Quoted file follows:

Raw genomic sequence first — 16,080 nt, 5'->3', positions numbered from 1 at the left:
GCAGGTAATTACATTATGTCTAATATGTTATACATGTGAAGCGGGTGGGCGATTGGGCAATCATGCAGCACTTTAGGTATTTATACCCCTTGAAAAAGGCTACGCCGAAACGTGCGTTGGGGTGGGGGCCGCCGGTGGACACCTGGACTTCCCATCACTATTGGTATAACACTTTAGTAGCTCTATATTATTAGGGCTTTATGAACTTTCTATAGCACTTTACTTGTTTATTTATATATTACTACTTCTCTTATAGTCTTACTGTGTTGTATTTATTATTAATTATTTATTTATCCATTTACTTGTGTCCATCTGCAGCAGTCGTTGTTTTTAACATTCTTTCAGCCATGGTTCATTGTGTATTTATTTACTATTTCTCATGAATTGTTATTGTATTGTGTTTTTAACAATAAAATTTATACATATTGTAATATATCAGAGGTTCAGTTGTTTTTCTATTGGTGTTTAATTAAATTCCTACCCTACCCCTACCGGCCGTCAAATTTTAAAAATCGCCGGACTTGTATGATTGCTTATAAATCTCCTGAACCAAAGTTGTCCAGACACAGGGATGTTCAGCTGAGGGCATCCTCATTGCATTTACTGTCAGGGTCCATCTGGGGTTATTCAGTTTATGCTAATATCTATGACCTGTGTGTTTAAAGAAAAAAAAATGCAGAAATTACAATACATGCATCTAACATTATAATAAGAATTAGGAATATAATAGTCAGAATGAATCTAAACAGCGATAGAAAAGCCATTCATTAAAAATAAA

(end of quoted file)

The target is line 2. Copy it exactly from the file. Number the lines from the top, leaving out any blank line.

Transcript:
GCAGGTAATTACATTATGTCTAATATGTTATACATGTGAAGCGGGTGGGCGATTGGGCAATCATGCAGCACTTTAGGTATTTATACCCCTTGAAAAAGGCTACGCCGAAACGTGCGTTGGGGTGGGGGCCGCCGGTGGACACCTGGACTTCCCATCACTATTGGTATAACACTTTAGTAGCTCTATATTATTAGGGCTTTATGAACTTTCTATAGCACTTTACTTGTTTATTTATATATTACTACTTCTCTTATAGTCTTACTGTGTTGTATTTATTATTAATTATTTATTTATCCATTTACTTGTGTCCATCTGCAGCAGTCGTTGTTTTTAACATTCTTTCAGCCATGGTTCATTGTGTATTTATTTACTATTTCTCATGAATTGTTATTGTATTGTGTTTTTAACAATAAAATTTATACATATTGTAATATATCAGAGGTTCAGTTGTTTTTCTATTGGTGTTTAATTAAATTCCTACCCTACCCCTACCGGCCGTCAAATTTTAAAAATCGCCGGACTTGTATGATTGCTTATAAATCTCCTGAACCAAAGTTGTCCAGACACAGGGATGTTCAGCTGAGGGCATCCTCATTGCATTTACTGTCAGGGTCCATCTGGGGTTATTCAGTTTATGCTAATATCTATGACCTGTGTGTTTAAAGAAAAAAAAATGCAGAAATTACAATACATGCATCTAACATTATAATAAGAATTAGGAATATAATAGTCAGAATGAATCTAAACAGCGATAGAAAAGCCATTCATTAAAAATAAA